Phase 1 orthodontic treatment is not necessary for all children, but when your dentist identifies potential problems, it is best to take a proactive approach to avoid further complications in the future. My office philosophy is to provide phase I treatment only when I know that the child will benefit significantly from early intervention. I keep my phase I treatment conservative and brief, correcting issues that, according to research, can become major problems when the child is a teenager if left untreated. I make sure that the parents of my patients are well informed about the objectives of phase I treatment and the potential need for phase II treatment.
Phase I treatment can help prevent damage to teeth and surrounding tissues. For instance, studies have shown that a child with very protruding front teeth is more likely to suffer injury if they fall. Additionally, a child with only one front tooth in a crossbite is more likely to wear down the tooth's enamel over time if not treated. Another important benefit may be the psychosocial implications; children who care about their appearance often experience an improved perception of themselves after orthodontic treatment.
Many orthodontic problems are caused by growth-related issues, such as tight jaws or a jaw growing too fast or too slow. These types of problems are best addressed during youth, before all the permanent teeth come out. While not all orthodontic problems can be solved at this age, many can be reduced in severity and a young patient's self-esteem can be dramatically improved with the use of simple growth-modifying devices, such as an expander, a device to stop thumb or finger sucking, or a functional appliance (to reduce an overbite or improve an underbite). Phase I treatment must make sense from both a dental and psychosocial point of view for the parents and child receiving the treatment.
Phase 1 treatment may include a specialized orthodontic device, such as a palatine expander, or it may require partial braces only on the few permanent teeth that are present in the mouth. David Amram of Colosmiles Orthodontics specializes in state-of-the-art orthopedic appliances, metal, transparent, ceramic braces, iterodigital impressions and Invisalign. That said, the benefits of phase I treatment usually outweigh any warnings. If you would like more information about biphasic orthodontic treatment, book an appointment with Dr.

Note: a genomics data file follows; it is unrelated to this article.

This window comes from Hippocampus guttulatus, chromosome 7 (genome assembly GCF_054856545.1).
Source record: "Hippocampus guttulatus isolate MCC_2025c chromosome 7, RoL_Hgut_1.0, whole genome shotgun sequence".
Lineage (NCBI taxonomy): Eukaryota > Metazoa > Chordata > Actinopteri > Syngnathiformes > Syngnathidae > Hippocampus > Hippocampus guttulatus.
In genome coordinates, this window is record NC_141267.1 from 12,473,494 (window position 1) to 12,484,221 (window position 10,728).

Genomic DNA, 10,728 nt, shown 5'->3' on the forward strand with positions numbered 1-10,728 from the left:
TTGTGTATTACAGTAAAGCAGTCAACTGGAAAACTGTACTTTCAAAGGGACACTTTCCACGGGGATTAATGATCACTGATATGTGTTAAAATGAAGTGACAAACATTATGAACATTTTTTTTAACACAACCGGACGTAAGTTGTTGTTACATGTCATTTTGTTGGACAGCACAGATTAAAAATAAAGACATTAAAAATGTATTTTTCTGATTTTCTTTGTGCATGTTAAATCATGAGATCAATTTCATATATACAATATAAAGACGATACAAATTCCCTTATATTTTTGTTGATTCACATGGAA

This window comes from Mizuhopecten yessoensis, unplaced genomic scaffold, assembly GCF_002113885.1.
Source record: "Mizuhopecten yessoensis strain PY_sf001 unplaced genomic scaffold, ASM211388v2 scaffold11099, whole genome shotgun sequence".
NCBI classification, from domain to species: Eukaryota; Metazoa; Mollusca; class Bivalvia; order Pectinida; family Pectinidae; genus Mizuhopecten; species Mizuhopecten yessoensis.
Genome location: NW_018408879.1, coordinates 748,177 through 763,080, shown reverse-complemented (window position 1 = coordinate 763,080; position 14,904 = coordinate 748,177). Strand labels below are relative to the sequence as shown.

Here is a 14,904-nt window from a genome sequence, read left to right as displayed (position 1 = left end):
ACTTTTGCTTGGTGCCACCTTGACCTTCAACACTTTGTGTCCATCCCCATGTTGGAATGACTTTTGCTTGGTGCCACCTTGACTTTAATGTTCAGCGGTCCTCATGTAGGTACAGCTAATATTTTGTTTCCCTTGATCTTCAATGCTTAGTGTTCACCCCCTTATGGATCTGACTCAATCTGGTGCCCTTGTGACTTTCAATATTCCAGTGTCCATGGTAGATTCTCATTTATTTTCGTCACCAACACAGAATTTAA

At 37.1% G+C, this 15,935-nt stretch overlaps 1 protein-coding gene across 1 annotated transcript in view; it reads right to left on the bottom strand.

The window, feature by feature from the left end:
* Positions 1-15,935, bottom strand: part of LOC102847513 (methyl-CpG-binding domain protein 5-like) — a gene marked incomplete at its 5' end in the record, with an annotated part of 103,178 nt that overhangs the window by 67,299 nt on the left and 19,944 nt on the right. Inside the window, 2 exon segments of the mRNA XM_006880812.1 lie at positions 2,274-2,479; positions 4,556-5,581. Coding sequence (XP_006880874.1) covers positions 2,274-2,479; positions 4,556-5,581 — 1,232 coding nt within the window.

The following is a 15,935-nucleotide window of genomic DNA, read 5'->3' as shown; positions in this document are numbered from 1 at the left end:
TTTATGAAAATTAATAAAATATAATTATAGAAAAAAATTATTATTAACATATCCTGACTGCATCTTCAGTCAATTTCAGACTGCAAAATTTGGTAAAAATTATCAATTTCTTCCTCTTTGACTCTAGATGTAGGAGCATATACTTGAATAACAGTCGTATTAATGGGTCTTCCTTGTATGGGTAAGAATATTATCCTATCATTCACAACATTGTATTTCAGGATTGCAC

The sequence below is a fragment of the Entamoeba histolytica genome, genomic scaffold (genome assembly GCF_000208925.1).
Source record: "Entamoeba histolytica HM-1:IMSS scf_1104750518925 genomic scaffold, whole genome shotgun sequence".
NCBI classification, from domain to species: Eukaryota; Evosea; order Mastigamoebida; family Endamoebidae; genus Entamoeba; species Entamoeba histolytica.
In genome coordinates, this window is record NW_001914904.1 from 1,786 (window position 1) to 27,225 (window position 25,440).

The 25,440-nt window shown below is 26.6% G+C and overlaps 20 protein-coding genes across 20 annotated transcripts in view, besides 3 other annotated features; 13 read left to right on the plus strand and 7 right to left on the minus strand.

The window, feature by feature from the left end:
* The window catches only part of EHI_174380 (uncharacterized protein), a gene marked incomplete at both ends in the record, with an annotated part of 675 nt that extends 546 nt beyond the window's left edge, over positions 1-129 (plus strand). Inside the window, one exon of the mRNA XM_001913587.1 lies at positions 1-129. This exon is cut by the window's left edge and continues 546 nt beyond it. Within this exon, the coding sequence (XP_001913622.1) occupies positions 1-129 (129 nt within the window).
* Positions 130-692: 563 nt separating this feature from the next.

Amram and his team who offer effective and affordable braces for Shoreham 11786, East Setauket 11733, Wading River 11792, Holbrook 11741, Bayport 11705, Stony Brook 11727, South Haven 11719, Sayville 11782, Brookhaven 11719, Mount Sinai 11766, Miller Place 11764, Rock Point 11778, Bellport 11713, Lake Ronkonkoma 11779, Lake Grove 11755 and Sound Beach 11789 in New York. Some children may need braces for up to four years while others have fewer problems and may only need to wear them for about a year. Premier Orthodontics has 6 centers offering braces and Invisalign in Phoenix, Chandler, Gilbert, Maricopa, Casa Grande and Glendale as well as the surrounding areas.
Phase I orthodontic treatment, also known as early interceptive treatment, is an orthodontic procedure performed on children before all of their permanent teeth come out and often occurs between the ages of six and ten.
The goal of phase I orthodontic treatment is to solve major tooth and bite problems and prevent future issues. Teeth that stick out in the wrong place may never look so good even if their position is later corrected with braces. During this time visits to the orthodontist will evaluate the condition of the retainers and will also observe the child's growth and development to determine if and when phase II orthodontic appliances will be needed. Once the child has completed phase I orthodontic treatment they will move on to a retention and observation phase.
I encourage you to talk to your orthodontist about whether one-phase or two-phase orthodontic treatment is best for your child. Phase I treatment can be performed with a combination of fixed supports and wires (braces) and appliances such as correctors and bite expanders or just with braces. Some children may need braces for up to four years while others have fewer problems and may only need to wear them for about a year.
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